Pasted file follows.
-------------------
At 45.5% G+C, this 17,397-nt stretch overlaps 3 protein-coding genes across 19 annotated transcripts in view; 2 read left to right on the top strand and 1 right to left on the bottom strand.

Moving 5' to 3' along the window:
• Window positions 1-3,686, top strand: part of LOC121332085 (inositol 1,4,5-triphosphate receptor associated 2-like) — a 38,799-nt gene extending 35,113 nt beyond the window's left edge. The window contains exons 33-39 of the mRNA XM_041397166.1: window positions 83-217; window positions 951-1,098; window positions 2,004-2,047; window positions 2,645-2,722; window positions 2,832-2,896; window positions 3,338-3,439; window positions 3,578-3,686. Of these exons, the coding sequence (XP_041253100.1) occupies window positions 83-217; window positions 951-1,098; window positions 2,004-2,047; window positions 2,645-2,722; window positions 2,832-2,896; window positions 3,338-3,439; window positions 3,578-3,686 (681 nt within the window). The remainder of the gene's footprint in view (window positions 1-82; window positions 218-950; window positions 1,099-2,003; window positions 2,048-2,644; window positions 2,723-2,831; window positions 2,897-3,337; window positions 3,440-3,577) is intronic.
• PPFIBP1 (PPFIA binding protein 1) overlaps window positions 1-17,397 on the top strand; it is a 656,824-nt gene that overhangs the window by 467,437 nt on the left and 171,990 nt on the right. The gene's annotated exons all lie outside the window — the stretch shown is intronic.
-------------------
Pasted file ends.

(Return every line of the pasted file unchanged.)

At 45.5% G+C, this 17,397-nt stretch overlaps 3 protein-coding genes across 19 annotated transcripts in view; 2 read left to right on the top strand and 1 right to left on the bottom strand.

Moving 5' to 3' along the window:
• Window positions 1-3,686, top strand: part of LOC121332085 (inositol 1,4,5-triphosphate receptor associated 2-like) — a 38,799-nt gene extending 35,113 nt beyond the window's left edge. The window contains exons 33-39 of the mRNA XM_041397166.1: window positions 83-217; window positions 951-1,098; window positions 2,004-2,047; window positions 2,645-2,722; window positions 2,832-2,896; window positions 3,338-3,439; window positions 3,578-3,686. Of these exons, the coding sequence (XP_041253100.1) occupies window positions 83-217; window positions 951-1,098; window positions 2,004-2,047; window positions 2,645-2,722; window positions 2,832-2,896; window positions 3,338-3,439; window positions 3,578-3,686 (681 nt within the window). The remainder of the gene's footprint in view (window positions 1-82; window positions 218-950; window positions 1,099-2,003; window positions 2,048-2,644; window positions 2,723-2,831; window positions 2,897-3,337; window positions 3,440-3,577) is intronic.
• PPFIBP1 (PPFIA binding protein 1) overlaps window positions 1-17,397 on the top strand; it is a 656,824-nt gene that overhangs the window by 467,437 nt on the left and 171,990 nt on the right. The gene's annotated exons all lie outside the window — the stretch shown is intronic.